If you had asked me a few years ago whether the traditional marketing campaign had any place in social media I would have scoffed. Just more evidence of marketing’s old-fashioned, ADHD-driven, love-’em-and-leave-’em approach.
I would have had only slightly less disdain for the audience for these campaigns. Fly-by-night opportunists hoping to win your Facebook sweepstakes. Win or lose, after the contest is over, they’d ditch you as quickly as a toddler dispatching a fistful of broccoli.
After all, “engaging” is one of the four components of social media management. If all you do is run contests and campaigns on Facebook, how can you expect to hold onto prospects over the long term?
But then I see something like HP Technology Services (HPTS)’ “Where’s the Humanity in Your Technology” campaign, or Hitachi Data Services (HDS)’ Social Media Buzz campaign. These campaigns were the winners of this year’s ITSMA Marketing Excellence Awards. (You can read synopses of the programs here and here.) The campaigns used two methods that play well to Facebook users:
- Let them play games. You’ve heard of Farmville, right? Facebook is the fun social network. HP questioned Facebookers about their work styles and matched them to an “IT personality.” Then HP did something cool. It drove them to a microsite featuring a hand-picked group of HP experts (such as these HP cloud experts) with the same “personality.” Visitors could click on the experts to learn more about them and connect directly with them.
- Appeal to their sense of charity. Many people feel less silly engaging in games and contests if it is part of doing a good deed. Companies are having success pulling in fans by linking to charitable cases. In HP’s case, it was CARE, the aid relief organization.
- Let them win stuff. Contests, giveaways, and sweepstakes do really well on Facebook. Indeed, HDS initially started publicizing its contest across Twitter, LinkedIn, Google AdWords, and with media partners as well as Facebook, but soon shifted most of the budget to Facebook because response was so much better there. HDS also did something cool. It segmented its offers to get to the audience it really wanted: After running people through a qualification form, the target high-level executives got a chance to win a free IT storage assessment. Non-targets could win Hitachi consumer products and went to a separate database. The strong results from campaign show that C-levels actually are on Facebook and are just as vulnerable to contests as the rest of us.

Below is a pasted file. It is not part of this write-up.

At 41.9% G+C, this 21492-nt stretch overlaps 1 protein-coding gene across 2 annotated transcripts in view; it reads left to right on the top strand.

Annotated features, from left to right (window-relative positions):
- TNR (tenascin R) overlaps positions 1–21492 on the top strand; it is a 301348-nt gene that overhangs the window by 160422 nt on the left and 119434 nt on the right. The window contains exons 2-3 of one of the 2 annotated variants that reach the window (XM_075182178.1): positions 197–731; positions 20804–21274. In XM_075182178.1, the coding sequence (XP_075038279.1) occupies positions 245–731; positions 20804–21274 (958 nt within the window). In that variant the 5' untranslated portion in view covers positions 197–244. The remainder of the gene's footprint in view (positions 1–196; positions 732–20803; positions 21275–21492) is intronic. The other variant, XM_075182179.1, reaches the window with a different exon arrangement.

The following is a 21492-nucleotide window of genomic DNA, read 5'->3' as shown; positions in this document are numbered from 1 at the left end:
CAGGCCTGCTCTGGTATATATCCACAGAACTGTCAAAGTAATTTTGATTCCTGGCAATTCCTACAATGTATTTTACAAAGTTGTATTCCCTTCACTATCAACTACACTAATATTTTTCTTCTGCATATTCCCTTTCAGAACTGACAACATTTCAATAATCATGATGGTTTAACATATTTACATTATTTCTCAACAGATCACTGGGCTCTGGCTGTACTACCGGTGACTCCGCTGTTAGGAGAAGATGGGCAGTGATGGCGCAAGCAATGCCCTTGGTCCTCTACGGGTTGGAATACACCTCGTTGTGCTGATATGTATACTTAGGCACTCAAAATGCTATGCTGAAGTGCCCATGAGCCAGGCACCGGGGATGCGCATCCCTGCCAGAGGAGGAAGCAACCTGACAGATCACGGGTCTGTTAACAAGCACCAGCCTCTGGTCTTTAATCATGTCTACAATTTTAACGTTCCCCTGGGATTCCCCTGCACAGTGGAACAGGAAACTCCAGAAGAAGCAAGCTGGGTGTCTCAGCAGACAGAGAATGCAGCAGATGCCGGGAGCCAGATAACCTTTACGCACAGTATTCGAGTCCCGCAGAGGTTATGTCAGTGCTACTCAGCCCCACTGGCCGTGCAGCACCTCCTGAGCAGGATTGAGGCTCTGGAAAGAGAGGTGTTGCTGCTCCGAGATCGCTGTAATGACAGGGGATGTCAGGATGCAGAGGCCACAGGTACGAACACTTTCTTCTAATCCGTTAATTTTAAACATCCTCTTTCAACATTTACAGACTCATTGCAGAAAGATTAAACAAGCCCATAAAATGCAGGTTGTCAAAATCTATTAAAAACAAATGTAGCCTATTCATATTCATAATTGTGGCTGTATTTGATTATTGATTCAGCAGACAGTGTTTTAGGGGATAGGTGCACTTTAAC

Now, I know what you’re thinking: Koch, you slut. You’re just warming up to social media campaigns because you work for ITSMA and these are the companies who won your contest.
I’m not a slut, I’m a snob
Actually, I’m not a slut. I’m more of a snob. I’m a content guy and I think thought leadership is the best way to build nurturing relationships with contacts in B2B marketing. I still believe that. But my monism was shaken not just by our social media award winners but by something else I saw this week. Marketing automation vendor Eloqua released a SlideShare entitled 10 ways to “solve” Facebook for B2B.
The presentation mostly hypes Eloqua’s Facebook campaign, but a couple of things stood out for me. One was that a sweepstakes drove 43% of the traffic to Eloqua’s Facebook page, far more than other sources.
Plan for the loss of likes
Then came the real epiphany. They actually planned the campaign with the expectation that many of the “Likes” would disappear after the sweepstakes. They planned for it and tried to stanch the bleeding with a steady stream of relevant content to try to hang onto the minority who came for the contest but also had some level of interest in and need for marketing automation.
This is your funnel on Facebook
So maybe this is your funnel on Facebook: Build spikes in traffic with contests and giveaways and then try to slow the losses with content so that the overall pipeline grows somewhat after the giveaways have settled.
What do you think? Can campaigns coexist comfortably with a thought leadership lead nurturing strategy? Or will the campaigns just distract us from the need to do the hard work of a consistent relationship building strategy?
- 4 Reasons Why Facebook Stinks for B2B Marketing (christopherakoch.com)
- 7 reasons why social media success has nothing to do with social media (christopherakoch.com)